As even a casual reader of this blog must realize, UJ and I don’t agree on many (if any) political issues, but I do think we would agree on this proposition: Gramma Neal was an influential person in our lives, and a lot of fun to be around, besides.
Maude Brown was born on August 5, 1899, somewhere in Canada. At an early age she moved to Akron, Ohio with her family, which included her brother David and sisters Elizabeth and Catherine. In the 1920s she was working at the “Auto Club” when she met Gilbert Neal, an enterprising, up-and-coming officer of the Firestone Bank. They married, had two children — my mother Agnes and my uncle Gilbert — and were happily married for 60 years, until Gramma had a stroke and died in 1988, at the ripe age of 89. Those are the objective facts but, as is so often the case, they really don’t say much that is meaningful about a person or why they were significant to other people’s lives.
I love the picture of Gramma that I have posted with this entry, because it captures her precisely as I remember her — wearing a “suit” with a jacket and the ever-present brooch, her hair dyed an improbably deep black, wearing glasses and an impish grin, with a twinkle in her eyes. The grin and the twinkle were crucial characteristics, because Gramma was someone who liked have a good laugh — although in her case is was more of a snorted, high-pitched “Hinh!” Whether it was the old women we overheard referring to themselves as “girls,” or a kidding comment she made about Grampa’s ever-present saggy, baggy grey pants, she was eager to find something funny in everyday life. And she was willing to have a laugh at her own expense, too. A stout woman, one of her favorite stories was about a trip to Ireland that she and Grampa took after his retirement, when an Irish hansom driver, struggling to hoist Gramma into a horse-drawn carriage, said she was “beef to the heels like a Mullingar heifer.”
She liked to eat lunch at restaurants. She never learned to drive. She carried enormous amounts of cash in her purse, which she would often distribute to whichever grandchildren happened to be in the vicinity. She let my sisters roughly comb her hair for hours. She loved to play cards, but never learned to shuffle, and would approximate that process by splitting the deck, placing one half atop the other, and then forcing the top half into the bottom and repeating that process once or twice. She took a nap every day. She enjoyed a stiff drink of bourbon on the rocks now and then. She liked golf — although she never broke 100 — and played with a wooden shafted “driving iron” that never hit a ball more than 4 feet off the ground and a wooden shafted putter. She had an encyclopedic memory for poetry and could recite for hours, whether it was the verse that began “At 17 he meets a girl” or a poem she wrote as a girl about Akron, home of the “famous Silvertown tread.” When UJ and I were kids we frequently stayed at Gramma and Grampa’s house, went to ball games and dinners with them, and traveled with them to Niagara Falls, Ocean City, New Jersey, Washington, D.C., and places throughout Ohio, and we always had a wonderful time, even though she insisted that we wear suits and sport coats and, in some instance, fedoras and black raincoats like junior G-men.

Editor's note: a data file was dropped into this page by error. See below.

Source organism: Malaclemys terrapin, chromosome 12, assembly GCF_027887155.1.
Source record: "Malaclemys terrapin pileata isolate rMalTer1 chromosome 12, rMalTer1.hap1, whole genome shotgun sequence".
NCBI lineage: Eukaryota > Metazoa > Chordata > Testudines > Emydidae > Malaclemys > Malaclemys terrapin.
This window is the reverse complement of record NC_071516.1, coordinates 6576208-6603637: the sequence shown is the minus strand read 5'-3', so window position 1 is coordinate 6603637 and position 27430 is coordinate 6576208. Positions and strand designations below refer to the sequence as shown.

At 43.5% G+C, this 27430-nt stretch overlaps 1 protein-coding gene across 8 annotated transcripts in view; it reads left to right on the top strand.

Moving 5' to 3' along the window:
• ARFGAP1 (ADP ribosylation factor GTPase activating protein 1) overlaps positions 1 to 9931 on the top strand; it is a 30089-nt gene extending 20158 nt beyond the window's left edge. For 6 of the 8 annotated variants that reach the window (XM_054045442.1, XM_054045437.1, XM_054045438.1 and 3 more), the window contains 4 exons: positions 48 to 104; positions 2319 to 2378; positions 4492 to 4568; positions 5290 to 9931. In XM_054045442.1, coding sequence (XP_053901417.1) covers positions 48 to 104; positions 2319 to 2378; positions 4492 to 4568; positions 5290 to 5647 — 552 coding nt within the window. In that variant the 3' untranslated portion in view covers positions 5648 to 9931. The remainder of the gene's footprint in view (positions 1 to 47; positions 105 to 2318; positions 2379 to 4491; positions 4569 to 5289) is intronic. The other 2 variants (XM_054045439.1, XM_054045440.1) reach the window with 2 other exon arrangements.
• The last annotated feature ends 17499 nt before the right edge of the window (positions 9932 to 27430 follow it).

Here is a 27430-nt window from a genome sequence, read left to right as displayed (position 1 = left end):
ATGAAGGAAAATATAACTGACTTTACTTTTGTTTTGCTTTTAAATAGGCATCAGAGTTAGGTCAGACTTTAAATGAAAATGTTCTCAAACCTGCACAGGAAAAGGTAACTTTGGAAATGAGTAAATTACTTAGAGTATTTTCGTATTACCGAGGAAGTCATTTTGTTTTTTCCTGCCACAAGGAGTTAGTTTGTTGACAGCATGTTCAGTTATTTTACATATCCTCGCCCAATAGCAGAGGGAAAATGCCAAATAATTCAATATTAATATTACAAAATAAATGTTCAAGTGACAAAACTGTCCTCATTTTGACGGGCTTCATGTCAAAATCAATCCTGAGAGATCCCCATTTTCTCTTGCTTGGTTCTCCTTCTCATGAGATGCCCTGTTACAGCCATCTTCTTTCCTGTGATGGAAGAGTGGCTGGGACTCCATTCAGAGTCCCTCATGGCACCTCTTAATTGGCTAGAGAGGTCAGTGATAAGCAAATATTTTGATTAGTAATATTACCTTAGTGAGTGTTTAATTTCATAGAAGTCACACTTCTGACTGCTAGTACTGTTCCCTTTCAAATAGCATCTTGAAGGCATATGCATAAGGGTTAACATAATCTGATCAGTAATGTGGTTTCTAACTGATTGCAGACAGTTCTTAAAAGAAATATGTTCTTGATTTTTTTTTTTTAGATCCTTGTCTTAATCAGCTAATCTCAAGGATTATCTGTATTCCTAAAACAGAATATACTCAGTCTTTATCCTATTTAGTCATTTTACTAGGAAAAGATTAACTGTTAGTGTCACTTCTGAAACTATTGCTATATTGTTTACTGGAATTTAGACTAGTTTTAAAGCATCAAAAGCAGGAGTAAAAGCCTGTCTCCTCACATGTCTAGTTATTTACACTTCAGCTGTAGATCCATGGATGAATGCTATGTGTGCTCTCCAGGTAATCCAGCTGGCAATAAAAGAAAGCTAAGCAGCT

Like anyone else, Gramma had her negative qualities. She could be judgmental and was capable of bearing a grudge like no one else — among others, she had a mysterious feud with a woman named Mrs. Laughlin that always seemed ready to erupt into open warfare at any moment — and she had a tendency to remember and then recount chilling stories at inopportune moments. When UJ and I were little, she and Grampa would take us to a place near Akron called “Kiddieland”, where she would ride on the rides with UJ and I would ride with Grampa. While Grampa and I would be admiring the view from the top of the Ferris Wheel, she would be clutching UJ close and telling him about the unlucky youngster who stood on a ride at the wrong moment and had his head chopped off. With that deep-seated memory lurking in the unconscious, UJ probably has never really been fully comfortable at amusement parks since.
What else can I say? She was our grandmother, we felt safe, warm, happy, and loved when we were with her, and we loved her back, fiercely and unconditionally. She was a fine woman who was wonderful fun to be around and even now, 21 years after her death, I remember her distinctly and with great fondness. Happy 110th birthday, Gramma!